Perhaps to find the genuine landscape that will best sustain liberty and the inducements of philanthropy we look not so much to Jefferson’s dream of a landed republic as to the realities of the associational world which Tocqueville observed. It was the relations that Americans came to have with their fellow men that provided the most fertile soil for self-government to plant strong roots. Tocqueville commented on the easy social discourse and mutual affection of Americans, and noted that the population did not ask its most opulent members to sacrifice their money for the public good but rather to yield their pride. The politician, induced by the need of votes but also from affection for his countrymen, easily rubbed elbows with the people. The people, by virtue of their local freedom and democratic spirit, readily came together to help one another. It was not so much equality of condition but a conviction of equal dignity that united Americans.
Equal dignity, more so than equality of economic condition, shows its importance in the ways that Americans held themselves together in mutual submission to the rule of law. Neither widespread property ownership, nor even the pervasive willingness to treat other persons with dignity, was sufficient to secure the Americans’ experiment, however. Liberty necessitated that Americans embrace one more relation, which was to place themselves in a form of fealty to the rule of law itself.
The Mayflower Compact established a new “civil body politic” and its subscribers promised “all due submission and obedience” to its laws. The survey that mattered most was not that of dividing the land but that for limning the extent to which the colonists’ lives and livelihoods were mutually entwined. Their descendants who fought the War of Independence, framed the federal Constitution, and traversed the overland trails into the heart of the continent internalized the purpose of law itself, seeking both to govern their affairs within the law and to eschew enacting legislation that would privilege one person, one faction, one company, one class, or one cause over another. My colleague, American historian G. M. Curtis, speaks of this as the "constitution mindedness" of the American people, and it seems to me to be a cornerstone without which even an agrarian settlement of small farmers would fail. Americans didn’t bind themselves to property and lords. They bound their lives, their fortunes, and their honor to one another under law, and no egalitarian material arrangements -- whether distributed freeholds or distributed welfare benefits -- are likely to foster liberty if the spirit of personal responsibility, the constitutional submission to the rule of law in political relations, or the philanthropic spirit of mutual regard in interpersonal relations is lost for good.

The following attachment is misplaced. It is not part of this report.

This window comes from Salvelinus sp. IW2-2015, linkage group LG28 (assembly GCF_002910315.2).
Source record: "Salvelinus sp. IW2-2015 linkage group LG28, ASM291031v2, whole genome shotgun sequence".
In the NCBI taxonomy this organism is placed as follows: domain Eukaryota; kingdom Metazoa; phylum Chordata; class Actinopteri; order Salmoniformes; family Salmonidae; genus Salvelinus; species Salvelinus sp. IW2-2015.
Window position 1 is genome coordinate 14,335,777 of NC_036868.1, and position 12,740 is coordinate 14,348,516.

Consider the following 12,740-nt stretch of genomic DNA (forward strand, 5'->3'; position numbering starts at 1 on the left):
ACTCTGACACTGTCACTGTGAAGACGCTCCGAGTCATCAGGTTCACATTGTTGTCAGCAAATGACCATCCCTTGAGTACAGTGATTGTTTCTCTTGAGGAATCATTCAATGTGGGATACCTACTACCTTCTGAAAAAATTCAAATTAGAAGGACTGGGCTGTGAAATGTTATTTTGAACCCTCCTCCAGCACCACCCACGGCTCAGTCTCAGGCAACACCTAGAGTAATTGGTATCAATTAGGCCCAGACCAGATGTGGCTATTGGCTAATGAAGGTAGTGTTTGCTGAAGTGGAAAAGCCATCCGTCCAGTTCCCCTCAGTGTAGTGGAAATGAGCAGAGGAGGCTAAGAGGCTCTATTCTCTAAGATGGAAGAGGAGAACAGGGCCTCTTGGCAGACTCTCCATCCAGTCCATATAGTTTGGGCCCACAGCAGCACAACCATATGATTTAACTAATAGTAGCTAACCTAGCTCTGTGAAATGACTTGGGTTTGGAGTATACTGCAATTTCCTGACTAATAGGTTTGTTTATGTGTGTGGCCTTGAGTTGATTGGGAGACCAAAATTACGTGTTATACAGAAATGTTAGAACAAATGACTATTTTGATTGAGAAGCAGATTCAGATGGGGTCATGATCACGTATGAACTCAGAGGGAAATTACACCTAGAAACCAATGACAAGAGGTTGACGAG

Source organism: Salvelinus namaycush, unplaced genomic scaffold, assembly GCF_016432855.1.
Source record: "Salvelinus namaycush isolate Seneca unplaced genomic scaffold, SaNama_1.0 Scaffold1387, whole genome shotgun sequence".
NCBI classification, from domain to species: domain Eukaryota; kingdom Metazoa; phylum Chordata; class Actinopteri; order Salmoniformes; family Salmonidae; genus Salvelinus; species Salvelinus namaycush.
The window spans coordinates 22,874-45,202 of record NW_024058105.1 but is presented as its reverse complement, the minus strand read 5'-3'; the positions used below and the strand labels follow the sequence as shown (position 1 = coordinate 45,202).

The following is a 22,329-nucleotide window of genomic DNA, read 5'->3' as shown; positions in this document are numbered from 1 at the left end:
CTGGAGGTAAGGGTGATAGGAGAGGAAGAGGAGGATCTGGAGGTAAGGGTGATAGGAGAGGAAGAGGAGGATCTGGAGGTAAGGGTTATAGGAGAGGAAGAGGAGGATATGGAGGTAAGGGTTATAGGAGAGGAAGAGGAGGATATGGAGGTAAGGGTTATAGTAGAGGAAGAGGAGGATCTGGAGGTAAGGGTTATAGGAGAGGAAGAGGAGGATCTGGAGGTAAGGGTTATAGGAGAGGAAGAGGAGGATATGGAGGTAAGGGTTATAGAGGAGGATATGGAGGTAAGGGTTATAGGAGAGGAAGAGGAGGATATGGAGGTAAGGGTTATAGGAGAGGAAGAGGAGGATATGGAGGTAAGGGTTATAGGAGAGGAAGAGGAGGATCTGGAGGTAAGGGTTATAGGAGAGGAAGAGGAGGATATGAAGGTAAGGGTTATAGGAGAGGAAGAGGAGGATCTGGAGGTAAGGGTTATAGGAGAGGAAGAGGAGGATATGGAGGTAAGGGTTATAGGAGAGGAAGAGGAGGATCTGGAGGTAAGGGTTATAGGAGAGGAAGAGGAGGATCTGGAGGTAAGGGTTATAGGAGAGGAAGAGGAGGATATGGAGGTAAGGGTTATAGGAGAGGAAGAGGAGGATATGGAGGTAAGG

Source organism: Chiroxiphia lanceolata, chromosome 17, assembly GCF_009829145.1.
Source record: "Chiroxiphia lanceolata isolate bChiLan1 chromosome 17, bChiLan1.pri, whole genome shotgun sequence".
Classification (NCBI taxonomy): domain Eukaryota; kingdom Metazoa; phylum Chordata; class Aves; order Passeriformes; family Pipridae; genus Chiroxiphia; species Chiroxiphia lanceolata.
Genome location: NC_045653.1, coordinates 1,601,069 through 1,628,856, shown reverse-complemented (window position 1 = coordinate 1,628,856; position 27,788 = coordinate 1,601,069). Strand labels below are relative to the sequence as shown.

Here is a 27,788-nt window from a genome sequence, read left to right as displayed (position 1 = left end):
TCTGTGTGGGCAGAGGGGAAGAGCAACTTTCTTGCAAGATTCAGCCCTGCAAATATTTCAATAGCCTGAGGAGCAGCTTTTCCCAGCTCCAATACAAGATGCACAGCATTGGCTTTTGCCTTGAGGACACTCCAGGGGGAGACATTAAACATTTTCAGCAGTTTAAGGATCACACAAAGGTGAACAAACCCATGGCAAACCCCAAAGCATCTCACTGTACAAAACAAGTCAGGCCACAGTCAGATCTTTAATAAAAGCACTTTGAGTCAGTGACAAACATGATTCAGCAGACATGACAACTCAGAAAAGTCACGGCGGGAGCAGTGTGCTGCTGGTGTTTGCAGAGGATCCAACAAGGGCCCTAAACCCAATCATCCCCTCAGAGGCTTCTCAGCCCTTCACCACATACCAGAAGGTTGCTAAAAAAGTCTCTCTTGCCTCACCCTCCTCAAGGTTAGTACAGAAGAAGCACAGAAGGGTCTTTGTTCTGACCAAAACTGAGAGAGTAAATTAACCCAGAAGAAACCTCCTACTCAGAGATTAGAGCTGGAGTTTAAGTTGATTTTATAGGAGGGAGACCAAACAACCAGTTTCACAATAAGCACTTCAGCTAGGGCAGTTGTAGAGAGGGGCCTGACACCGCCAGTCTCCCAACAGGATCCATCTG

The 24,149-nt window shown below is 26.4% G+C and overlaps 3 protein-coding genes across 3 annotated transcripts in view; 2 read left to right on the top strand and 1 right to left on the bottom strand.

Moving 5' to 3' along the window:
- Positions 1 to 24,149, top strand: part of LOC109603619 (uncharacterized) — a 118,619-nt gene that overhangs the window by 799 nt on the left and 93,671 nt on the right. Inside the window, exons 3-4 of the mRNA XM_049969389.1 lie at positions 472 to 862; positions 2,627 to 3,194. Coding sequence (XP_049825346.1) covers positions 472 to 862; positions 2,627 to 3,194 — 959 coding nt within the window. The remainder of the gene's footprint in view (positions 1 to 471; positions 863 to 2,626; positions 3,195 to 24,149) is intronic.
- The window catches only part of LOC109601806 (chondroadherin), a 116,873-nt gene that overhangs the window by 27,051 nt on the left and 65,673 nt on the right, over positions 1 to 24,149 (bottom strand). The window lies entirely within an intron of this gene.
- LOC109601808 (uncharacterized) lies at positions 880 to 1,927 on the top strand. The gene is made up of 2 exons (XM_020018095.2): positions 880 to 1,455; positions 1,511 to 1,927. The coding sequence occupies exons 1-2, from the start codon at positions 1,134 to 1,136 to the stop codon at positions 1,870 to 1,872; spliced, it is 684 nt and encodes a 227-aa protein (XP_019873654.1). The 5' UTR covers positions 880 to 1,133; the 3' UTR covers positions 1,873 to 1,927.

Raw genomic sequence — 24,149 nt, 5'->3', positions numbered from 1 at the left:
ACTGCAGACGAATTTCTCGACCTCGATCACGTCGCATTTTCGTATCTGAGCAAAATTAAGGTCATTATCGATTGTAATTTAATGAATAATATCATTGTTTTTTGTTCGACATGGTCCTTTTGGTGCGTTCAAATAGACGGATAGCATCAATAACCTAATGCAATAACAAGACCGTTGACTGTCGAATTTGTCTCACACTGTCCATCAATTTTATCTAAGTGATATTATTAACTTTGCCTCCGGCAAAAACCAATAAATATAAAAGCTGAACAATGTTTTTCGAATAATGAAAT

In the end, neither land, nor love, nor law can restrain man unless he lives in obligation to his conscience. Obligation cannot be dispensed with, in this Hoyt is correct. But it is the denial of transcendent reality rather than the commodification of property that ultimately makes man defiant. The flaw was not as much in Jefferson’s plan, as in the rise of a humanitarian universalism that dissolves the roots we must have in particular places and their traditions. This is the insight that Michael Polanyi, a man of science, came to as he looked back on the road freedom had taken in the twentieth century not merely to the soft despotism of which Tocqueville warned, but to a harder totalitarianism that threatened the world. I can do no better than to give you Polanyi’s words at length: